Essential immune protein resolved

Editorial

Rebecca Pool

Thursday, October 11, 2018 - 21:00
Immune proteins: IgM is the larger, incomplete hexagon shape, AIM is the smaller broad bean shape inside the wedge-shape gap. AIM is more easily recognized as the bright white, broad-bean-shaped spot (right). [Hiramoto et al., originally published in Science Advances]
 
Using negative stain electron microscopy, Japan-based researchers have revealed the structure of the essential immune protein, immunoglobulin M.
 
The breakthrough creates future possibilities to develop more effective medicines for a range of illnesses from cancer to neurological diseases.
 
"We'll have to revise the textbooks," says researcher leader, Professor Toru Miyazaki from the University of Tokyo.
 
Miyazaki and colleagues, verified the structure of natural immunoglobulin M (IgM) using mouse and human versions of the protein.
 
IgM is now understood to be shaped like an incomplete hexagon, or a pentagon with a wedge-shaped gap.
 
All data were acquired with a JEOL JEM-2010F electron microscope operated at 200 kV using a Tietz 4k by 4k complementary metal-oxide semiconductor camera.
 
Data processing was performed using the Scipion software package. 
 
IgM is the first immune system protein that develops in the human foetus and remains the first responder to pathogens throughout life.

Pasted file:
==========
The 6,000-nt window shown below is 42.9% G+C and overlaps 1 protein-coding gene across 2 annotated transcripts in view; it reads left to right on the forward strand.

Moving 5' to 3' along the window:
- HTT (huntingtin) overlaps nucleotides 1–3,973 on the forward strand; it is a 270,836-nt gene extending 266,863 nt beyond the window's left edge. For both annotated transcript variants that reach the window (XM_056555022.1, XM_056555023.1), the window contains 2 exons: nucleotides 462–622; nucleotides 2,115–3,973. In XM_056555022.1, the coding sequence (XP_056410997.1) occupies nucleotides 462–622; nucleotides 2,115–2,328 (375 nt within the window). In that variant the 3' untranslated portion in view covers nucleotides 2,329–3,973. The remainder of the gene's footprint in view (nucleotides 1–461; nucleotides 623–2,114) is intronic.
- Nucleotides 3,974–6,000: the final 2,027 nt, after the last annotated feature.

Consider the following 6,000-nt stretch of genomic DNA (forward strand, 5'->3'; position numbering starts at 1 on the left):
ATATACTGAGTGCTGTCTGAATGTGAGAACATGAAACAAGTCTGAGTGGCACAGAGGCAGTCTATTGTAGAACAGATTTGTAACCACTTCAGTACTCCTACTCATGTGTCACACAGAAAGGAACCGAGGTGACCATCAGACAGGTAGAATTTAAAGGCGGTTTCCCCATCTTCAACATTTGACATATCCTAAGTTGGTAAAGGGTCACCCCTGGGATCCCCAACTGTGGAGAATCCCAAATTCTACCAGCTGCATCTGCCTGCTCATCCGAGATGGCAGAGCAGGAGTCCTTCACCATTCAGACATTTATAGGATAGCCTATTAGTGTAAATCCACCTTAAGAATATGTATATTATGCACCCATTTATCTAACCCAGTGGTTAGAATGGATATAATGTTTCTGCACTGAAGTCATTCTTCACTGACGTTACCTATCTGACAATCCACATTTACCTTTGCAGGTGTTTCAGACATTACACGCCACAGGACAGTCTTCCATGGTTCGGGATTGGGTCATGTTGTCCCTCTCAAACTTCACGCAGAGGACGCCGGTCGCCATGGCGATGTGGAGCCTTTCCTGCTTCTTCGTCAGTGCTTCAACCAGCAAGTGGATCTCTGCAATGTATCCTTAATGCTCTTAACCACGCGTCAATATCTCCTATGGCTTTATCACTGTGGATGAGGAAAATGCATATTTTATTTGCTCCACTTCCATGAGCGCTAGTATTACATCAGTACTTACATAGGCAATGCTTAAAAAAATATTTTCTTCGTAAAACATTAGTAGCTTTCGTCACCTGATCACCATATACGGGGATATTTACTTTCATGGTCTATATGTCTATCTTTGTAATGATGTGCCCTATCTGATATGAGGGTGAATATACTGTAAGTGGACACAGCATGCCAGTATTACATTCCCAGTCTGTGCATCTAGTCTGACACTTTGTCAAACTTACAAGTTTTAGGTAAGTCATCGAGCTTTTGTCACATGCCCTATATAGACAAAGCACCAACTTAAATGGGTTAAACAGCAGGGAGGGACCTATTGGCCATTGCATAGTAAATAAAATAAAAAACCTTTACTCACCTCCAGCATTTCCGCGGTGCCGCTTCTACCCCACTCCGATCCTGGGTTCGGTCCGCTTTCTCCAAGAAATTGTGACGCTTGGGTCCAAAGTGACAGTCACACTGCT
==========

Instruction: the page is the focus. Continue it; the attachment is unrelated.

The structure of IgM was first identified in 1969 as a "five-pointed, star-shaped table" and updated in 2009 to be a five-sided dome or "mushroom cap."
 
"The original IgM model was made by looking at a few individual molecules by hand with what today we think is a low-resolution microscope," highlights Miyazaki. "Now we have clearer pictures and the computer can examine thousands of individual IgM molecules."
 
Since identifying the correct shape of IgM, researchers now understand that the inactive protein, apoptosis inhibitor of macrophage (AIM), is nestled inside the gap of the IgM incomplete hexagon.
 
The structural connection between IgM and AIM means that drugs with the ability to regulate the release of AIM could be used to create AIM-based disease therapies.
 
"We can think of AIM as a fighter jet and IgM as the aircraft carrier ship. When other molecules activate the immune system, IgM releases AIM. The much smaller AIM protein goes around the body to clear away damaged cells and prevent disease," explains Miyazaki.
 
The incomplete hexagon structure is still only a 2D understanding of IgM structure, so Miyazaki and colleagues will continue to carry out additional analyses and hope to report the 3D structure of IgM soon.
 
Research is published in Science Advances.
 
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